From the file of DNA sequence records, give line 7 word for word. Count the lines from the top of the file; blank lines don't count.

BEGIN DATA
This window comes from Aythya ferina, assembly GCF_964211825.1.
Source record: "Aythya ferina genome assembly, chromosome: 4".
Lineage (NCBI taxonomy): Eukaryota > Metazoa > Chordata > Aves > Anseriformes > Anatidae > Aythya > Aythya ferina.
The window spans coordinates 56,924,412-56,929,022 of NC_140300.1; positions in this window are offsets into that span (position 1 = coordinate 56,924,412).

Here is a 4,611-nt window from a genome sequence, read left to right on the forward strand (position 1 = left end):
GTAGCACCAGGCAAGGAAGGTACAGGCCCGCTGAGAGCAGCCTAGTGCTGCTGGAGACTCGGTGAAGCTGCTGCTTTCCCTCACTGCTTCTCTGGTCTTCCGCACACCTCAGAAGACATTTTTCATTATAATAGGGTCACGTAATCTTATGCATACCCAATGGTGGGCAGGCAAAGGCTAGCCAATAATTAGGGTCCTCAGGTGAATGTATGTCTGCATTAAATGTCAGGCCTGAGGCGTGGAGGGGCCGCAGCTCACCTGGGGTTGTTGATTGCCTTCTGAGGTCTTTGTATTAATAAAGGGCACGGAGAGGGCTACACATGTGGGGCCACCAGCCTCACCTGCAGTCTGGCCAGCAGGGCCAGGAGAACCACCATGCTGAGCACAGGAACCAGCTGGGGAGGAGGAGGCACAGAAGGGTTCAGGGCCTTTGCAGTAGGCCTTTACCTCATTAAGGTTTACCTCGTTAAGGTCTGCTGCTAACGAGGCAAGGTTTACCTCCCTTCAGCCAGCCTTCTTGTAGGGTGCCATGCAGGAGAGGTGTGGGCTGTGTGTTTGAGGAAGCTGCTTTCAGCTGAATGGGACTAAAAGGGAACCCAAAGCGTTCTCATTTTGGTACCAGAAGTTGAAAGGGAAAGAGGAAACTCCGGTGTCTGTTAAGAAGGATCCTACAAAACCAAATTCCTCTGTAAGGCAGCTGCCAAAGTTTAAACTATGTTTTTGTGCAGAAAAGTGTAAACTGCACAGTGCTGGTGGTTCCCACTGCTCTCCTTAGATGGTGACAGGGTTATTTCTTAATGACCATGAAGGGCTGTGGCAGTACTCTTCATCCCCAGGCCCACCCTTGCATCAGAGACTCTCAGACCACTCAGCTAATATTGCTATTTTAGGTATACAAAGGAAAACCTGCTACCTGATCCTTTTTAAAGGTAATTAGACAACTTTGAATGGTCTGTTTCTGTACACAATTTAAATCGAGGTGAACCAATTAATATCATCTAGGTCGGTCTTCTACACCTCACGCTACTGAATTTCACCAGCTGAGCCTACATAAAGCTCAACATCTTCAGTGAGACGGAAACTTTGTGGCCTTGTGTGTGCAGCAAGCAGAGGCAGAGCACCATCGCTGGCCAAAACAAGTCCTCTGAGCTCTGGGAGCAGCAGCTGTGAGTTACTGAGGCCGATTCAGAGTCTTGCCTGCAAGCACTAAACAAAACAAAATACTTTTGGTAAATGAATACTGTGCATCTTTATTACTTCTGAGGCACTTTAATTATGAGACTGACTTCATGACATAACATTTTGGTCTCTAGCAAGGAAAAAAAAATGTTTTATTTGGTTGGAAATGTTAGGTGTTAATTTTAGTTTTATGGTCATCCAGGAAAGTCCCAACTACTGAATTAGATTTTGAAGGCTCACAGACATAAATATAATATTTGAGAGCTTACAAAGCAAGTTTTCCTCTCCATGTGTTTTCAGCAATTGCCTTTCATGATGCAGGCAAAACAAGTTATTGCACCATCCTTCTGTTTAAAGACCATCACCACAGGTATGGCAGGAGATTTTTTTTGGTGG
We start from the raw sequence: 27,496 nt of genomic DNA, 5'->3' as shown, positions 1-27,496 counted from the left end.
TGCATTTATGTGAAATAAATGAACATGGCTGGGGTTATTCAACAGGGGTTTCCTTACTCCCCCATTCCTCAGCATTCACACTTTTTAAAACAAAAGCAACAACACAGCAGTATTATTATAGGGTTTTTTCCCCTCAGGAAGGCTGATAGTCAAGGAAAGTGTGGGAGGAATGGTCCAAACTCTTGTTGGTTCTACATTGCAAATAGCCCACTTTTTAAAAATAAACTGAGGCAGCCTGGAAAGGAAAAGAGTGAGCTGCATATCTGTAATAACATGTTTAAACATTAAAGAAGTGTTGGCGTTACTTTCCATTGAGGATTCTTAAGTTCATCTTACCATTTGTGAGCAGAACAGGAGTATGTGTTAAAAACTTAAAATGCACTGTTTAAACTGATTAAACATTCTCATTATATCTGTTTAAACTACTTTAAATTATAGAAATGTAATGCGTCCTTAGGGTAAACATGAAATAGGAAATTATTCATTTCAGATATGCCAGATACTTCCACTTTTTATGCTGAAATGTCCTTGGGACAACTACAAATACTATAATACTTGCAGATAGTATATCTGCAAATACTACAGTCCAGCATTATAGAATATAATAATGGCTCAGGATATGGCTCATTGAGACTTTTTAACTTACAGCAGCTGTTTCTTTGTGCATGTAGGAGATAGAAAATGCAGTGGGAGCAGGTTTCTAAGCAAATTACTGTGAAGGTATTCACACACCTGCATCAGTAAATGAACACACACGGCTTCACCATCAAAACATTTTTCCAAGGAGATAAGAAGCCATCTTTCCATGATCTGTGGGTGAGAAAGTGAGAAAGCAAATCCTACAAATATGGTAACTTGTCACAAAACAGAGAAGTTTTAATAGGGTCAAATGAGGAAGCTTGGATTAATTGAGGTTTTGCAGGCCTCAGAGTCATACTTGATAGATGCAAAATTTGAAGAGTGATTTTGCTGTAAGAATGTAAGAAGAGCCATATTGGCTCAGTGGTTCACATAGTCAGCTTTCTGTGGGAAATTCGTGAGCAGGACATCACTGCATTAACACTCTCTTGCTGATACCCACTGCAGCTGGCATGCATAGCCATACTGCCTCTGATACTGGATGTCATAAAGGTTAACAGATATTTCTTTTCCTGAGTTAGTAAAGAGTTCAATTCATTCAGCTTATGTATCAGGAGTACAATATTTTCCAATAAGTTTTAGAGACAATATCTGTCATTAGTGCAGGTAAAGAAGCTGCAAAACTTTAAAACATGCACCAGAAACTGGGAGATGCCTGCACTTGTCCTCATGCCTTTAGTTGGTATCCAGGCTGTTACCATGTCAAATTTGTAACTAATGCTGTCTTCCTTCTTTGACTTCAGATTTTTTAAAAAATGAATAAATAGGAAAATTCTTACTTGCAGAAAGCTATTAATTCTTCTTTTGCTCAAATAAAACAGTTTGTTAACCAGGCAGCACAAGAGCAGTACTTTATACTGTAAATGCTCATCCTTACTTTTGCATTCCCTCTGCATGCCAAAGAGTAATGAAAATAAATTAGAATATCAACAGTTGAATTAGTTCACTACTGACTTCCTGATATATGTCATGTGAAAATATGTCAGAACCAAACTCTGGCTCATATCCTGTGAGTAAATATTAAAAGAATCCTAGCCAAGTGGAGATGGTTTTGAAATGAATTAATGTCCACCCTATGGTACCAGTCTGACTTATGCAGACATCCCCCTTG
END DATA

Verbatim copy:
We start from the raw sequence: 27,496 nt of genomic DNA, 5'->3' as shown, positions 1-27,496 counted from the left end.